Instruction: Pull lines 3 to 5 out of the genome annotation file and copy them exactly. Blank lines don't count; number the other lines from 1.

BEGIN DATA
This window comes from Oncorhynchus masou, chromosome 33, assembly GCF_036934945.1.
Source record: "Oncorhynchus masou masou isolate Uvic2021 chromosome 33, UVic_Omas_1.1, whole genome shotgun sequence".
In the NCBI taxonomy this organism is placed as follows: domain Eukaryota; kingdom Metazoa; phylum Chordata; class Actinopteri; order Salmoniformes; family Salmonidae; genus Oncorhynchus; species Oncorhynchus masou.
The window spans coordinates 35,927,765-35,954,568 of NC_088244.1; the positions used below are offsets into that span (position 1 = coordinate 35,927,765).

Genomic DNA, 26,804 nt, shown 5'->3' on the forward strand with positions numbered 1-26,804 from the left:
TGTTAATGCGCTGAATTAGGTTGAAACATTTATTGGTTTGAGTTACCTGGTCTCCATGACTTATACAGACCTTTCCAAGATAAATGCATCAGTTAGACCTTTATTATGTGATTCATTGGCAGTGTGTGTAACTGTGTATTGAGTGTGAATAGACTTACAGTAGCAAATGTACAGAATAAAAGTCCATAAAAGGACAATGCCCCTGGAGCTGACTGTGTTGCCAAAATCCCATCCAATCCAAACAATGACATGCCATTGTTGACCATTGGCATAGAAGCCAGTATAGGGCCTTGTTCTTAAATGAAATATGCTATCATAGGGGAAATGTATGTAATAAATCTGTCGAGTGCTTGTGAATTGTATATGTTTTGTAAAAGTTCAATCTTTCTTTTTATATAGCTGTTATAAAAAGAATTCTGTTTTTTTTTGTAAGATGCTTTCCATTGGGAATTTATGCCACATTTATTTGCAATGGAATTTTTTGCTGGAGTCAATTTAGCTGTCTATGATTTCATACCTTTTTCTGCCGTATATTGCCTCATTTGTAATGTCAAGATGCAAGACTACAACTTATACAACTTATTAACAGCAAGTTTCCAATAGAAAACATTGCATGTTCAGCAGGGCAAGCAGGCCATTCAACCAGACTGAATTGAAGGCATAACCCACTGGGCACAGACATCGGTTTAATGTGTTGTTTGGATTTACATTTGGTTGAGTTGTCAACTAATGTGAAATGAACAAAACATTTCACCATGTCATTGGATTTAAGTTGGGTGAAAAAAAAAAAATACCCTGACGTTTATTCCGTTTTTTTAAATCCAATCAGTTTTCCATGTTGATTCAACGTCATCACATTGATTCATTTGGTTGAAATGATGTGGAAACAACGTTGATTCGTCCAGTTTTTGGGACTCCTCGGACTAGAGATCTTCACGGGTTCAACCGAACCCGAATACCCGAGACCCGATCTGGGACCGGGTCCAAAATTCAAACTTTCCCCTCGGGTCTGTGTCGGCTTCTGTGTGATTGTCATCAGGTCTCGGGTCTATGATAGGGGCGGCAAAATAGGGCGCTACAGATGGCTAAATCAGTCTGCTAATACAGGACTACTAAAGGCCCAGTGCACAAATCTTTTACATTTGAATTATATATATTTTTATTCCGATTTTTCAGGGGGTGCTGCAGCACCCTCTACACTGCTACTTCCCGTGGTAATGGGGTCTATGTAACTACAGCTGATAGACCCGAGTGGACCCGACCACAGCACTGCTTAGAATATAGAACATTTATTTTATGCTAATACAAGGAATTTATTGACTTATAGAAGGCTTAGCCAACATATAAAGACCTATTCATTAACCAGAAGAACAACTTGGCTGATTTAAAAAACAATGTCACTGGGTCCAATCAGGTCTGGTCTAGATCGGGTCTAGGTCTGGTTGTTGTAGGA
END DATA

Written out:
In the NCBI taxonomy this organism is placed as follows: domain Eukaryota; kingdom Metazoa; phylum Chordata; class Actinopteri; order Salmoniformes; family Salmonidae; genus Oncorhynchus; species Oncorhynchus masou.
The window spans coordinates 35,927,765-35,954,568 of NC_088244.1; the positions used below are offsets into that span (position 1 = coordinate 35,927,765).

Genomic DNA, 26,804 nt, shown 5'->3' on the forward strand with positions numbered 1-26,804 from the left: